They already have a starter-quality cornerback.

Brent Grimes might not be as effective as he was previously, but he is still capable of starting in the NFL. At linebacker, the team lacks starting level players, outside of the talented (but inconsistent) Jelani Jenkins.

The Dolphins have one more year left with Brent Grimes under contract, so they do have a starting-grade cornerback. That being said, it makes sense to ride with Grimes for one more season, and move on after 2016.

If they cut Grimes this season and select a cornerback at the top of the draft, they are simply pushing forward a need that they do not have to delay filling. They would have to then select a linebacker early in 2017, instead of selecting one this season and rolling with Brent Grimes at cornerback.

In the NFL, you must use every resource at your disposal. Currently, the Dolphins have a starting grade cornerback on their roster who, even at an advanced age, can still hold his own with the proper help in the secondary. The team needs to continue to utilize Grimes, and rebuild the linebacker group while they still have him.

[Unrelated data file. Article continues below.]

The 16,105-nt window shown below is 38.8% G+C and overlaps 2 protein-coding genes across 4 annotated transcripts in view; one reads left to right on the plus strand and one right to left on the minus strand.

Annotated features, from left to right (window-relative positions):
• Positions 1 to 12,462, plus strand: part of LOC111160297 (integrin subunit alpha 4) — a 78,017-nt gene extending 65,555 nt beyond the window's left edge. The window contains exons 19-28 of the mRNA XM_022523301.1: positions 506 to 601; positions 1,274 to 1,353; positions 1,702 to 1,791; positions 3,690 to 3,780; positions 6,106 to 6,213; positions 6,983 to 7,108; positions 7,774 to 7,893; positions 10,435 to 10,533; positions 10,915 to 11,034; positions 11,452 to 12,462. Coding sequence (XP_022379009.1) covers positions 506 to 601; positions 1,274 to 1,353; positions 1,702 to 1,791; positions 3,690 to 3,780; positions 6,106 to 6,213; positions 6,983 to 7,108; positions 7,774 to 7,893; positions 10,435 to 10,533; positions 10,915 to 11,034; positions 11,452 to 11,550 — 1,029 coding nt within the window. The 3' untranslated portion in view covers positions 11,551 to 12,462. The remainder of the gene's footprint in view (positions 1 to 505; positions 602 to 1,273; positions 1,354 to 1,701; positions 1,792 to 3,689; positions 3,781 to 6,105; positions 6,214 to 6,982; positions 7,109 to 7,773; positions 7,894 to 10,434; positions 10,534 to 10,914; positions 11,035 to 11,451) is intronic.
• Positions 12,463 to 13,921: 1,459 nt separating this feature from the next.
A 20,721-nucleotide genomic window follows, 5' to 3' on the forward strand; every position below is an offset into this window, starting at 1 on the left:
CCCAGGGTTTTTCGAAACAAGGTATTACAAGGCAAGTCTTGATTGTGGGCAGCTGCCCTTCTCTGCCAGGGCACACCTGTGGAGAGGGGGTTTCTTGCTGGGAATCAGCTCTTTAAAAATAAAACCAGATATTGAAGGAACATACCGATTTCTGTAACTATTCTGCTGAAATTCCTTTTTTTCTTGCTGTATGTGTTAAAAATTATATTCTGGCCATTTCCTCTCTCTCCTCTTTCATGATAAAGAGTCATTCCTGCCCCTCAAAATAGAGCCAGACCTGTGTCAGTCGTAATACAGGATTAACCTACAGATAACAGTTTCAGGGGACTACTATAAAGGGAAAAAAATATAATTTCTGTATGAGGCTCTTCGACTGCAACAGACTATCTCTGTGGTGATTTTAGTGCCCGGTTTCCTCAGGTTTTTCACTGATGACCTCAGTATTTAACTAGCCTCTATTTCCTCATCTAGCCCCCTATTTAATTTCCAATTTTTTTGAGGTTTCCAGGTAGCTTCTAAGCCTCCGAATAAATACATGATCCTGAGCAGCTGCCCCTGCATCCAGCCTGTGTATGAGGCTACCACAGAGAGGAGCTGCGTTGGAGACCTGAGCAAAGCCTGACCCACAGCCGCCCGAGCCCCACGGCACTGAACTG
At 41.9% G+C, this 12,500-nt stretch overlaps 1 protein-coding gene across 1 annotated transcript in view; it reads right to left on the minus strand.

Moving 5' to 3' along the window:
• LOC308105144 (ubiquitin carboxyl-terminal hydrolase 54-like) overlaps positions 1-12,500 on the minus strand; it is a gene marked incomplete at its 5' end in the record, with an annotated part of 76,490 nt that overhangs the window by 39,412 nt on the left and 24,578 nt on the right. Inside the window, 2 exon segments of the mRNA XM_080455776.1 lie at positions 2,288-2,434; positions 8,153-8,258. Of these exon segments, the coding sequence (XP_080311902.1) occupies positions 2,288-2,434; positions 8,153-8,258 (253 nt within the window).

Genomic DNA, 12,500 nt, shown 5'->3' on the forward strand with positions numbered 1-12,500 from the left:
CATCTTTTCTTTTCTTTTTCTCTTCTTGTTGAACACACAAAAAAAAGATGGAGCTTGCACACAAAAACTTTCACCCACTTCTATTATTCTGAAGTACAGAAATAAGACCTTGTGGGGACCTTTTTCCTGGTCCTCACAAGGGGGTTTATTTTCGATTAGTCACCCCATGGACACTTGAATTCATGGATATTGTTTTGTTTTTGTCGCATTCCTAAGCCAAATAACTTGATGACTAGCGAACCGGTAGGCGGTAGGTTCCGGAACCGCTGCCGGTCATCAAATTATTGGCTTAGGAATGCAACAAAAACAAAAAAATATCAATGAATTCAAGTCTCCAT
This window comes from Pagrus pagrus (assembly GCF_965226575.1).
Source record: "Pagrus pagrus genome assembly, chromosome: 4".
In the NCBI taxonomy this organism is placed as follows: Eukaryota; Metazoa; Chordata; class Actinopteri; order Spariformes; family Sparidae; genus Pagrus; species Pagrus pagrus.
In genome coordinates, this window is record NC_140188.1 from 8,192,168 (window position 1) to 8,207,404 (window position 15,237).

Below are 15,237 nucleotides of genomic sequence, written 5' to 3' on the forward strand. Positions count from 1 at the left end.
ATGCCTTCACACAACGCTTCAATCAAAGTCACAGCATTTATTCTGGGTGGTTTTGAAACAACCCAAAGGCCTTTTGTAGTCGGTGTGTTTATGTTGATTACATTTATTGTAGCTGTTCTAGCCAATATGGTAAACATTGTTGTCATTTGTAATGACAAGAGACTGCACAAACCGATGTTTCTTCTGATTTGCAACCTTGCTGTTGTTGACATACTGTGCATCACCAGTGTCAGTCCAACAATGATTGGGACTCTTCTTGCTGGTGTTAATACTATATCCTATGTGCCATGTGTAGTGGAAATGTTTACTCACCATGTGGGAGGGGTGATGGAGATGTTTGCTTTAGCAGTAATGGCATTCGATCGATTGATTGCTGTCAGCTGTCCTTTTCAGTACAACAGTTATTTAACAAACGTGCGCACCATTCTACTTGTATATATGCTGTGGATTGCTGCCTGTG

Free Agency Slate:

The Miami Dolphins will not have a huge budget during free agency this offseason, so they will need to be wise about how they distribute their spending.

The linebacker position features plenty of expensive options, but very few budget players who fit the requirements of an ILB or 4-3 outside linebacker. The main options include Derrick Johnson, Rolando McClain, and Danny Trevathan.

The cornerback position, however, is packed with players who make sense for Miami and can help out opposite Brent Grimes. The team cannot afford to sign another player to a sizable deal, so a veteran option at cornerback could make sense to help lighten the load on Grimes.

Dolphins’ defensive coordinator Vance Joseph could target two of his former Bengals’ players, Adam Jones and Leon Hall. Both players carry some concerns: both at advanced ages, and Jones with a litany of issues off the field. Both could come at reasonable prices for the Dolphins.

If Miami were to seek out linebackers in free agency, they would find several options with veteran experience but are far from proven entities. However, the cornerback position has plenty of talent that could fit the bill in terms of price for the Dolphins. There will be an expansive number of options at that position, making linebacker the more sensible choice to address in the draft this April.